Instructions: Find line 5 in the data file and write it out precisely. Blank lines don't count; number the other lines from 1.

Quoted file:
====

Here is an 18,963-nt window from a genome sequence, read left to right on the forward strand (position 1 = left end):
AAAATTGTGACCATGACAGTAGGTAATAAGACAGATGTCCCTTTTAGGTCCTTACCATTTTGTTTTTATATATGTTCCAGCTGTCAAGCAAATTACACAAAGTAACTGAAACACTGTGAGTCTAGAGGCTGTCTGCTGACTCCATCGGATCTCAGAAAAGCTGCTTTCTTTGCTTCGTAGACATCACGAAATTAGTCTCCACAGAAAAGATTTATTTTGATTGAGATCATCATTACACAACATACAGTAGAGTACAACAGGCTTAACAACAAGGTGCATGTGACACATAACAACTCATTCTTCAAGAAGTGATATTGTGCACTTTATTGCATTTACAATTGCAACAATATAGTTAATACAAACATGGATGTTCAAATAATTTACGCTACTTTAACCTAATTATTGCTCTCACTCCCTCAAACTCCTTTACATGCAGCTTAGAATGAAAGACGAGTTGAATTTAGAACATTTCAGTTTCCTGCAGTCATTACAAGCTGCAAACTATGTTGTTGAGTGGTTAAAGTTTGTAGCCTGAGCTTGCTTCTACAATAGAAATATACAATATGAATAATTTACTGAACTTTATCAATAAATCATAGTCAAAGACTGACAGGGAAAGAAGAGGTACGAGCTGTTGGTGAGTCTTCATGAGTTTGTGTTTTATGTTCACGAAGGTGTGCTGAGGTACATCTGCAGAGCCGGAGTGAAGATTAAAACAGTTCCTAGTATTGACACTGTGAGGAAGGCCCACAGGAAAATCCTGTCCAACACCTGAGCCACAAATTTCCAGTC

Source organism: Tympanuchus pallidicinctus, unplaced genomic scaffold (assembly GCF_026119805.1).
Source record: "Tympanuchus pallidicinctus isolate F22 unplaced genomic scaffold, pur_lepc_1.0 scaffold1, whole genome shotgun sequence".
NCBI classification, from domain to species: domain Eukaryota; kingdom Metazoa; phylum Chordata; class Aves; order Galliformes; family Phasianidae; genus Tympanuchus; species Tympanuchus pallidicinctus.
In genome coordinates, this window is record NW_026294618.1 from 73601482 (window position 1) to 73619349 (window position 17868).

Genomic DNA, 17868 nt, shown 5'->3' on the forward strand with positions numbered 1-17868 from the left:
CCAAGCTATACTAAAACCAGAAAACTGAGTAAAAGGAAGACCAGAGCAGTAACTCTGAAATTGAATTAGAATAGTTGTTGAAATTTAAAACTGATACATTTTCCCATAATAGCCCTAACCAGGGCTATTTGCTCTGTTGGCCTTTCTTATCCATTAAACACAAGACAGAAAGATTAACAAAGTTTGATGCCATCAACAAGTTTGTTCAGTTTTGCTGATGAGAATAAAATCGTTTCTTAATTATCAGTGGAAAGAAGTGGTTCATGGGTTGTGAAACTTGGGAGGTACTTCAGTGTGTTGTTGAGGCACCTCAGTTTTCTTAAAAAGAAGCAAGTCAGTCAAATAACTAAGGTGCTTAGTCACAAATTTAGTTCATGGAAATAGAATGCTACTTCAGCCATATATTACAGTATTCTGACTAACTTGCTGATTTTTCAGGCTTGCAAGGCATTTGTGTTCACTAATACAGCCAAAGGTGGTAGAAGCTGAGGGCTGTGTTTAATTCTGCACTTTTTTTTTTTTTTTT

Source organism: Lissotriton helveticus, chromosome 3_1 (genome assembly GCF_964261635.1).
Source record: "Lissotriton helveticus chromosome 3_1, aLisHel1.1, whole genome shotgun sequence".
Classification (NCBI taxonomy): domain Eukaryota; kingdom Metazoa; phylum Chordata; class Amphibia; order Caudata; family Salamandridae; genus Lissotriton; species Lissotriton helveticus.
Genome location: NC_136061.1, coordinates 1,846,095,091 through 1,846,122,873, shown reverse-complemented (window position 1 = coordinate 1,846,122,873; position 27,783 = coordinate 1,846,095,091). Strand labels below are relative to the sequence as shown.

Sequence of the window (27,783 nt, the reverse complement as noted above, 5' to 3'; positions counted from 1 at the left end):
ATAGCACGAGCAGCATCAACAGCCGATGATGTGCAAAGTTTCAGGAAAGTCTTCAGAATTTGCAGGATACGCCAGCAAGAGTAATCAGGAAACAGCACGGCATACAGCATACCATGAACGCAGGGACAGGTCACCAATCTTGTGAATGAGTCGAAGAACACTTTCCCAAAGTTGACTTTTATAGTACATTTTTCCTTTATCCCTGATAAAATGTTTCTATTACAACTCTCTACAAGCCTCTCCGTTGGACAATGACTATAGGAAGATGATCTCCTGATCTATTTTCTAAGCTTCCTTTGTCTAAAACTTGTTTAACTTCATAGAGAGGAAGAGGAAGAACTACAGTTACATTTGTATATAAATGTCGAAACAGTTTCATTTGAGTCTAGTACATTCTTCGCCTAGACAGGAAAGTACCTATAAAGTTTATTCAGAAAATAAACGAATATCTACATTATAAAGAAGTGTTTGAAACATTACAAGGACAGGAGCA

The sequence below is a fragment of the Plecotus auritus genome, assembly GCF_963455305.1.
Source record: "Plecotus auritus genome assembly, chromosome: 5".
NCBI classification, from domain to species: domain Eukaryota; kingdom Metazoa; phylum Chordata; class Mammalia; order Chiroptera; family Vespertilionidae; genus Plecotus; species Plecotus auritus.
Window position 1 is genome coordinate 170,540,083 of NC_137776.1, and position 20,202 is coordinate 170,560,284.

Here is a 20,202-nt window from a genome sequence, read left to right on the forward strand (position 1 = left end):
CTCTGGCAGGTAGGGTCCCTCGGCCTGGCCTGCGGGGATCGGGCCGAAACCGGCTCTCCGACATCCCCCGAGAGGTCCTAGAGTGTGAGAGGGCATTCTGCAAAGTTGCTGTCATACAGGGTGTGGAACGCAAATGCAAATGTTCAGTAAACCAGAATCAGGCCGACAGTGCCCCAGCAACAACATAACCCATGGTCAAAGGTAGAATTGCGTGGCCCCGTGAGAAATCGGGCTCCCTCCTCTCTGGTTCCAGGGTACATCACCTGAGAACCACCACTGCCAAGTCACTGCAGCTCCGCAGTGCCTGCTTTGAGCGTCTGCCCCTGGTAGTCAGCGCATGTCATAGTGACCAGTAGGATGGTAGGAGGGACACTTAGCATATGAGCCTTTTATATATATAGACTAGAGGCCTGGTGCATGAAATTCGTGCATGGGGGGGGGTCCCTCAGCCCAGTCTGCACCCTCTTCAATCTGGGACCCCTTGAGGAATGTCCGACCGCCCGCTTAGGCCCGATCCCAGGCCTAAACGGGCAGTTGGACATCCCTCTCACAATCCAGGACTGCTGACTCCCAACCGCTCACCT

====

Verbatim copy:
NCBI classification, from domain to species: domain Eukaryota; kingdom Metazoa; phylum Chordata; class Aves; order Galliformes; family Phasianidae; genus Tympanuchus; species Tympanuchus pallidicinctus.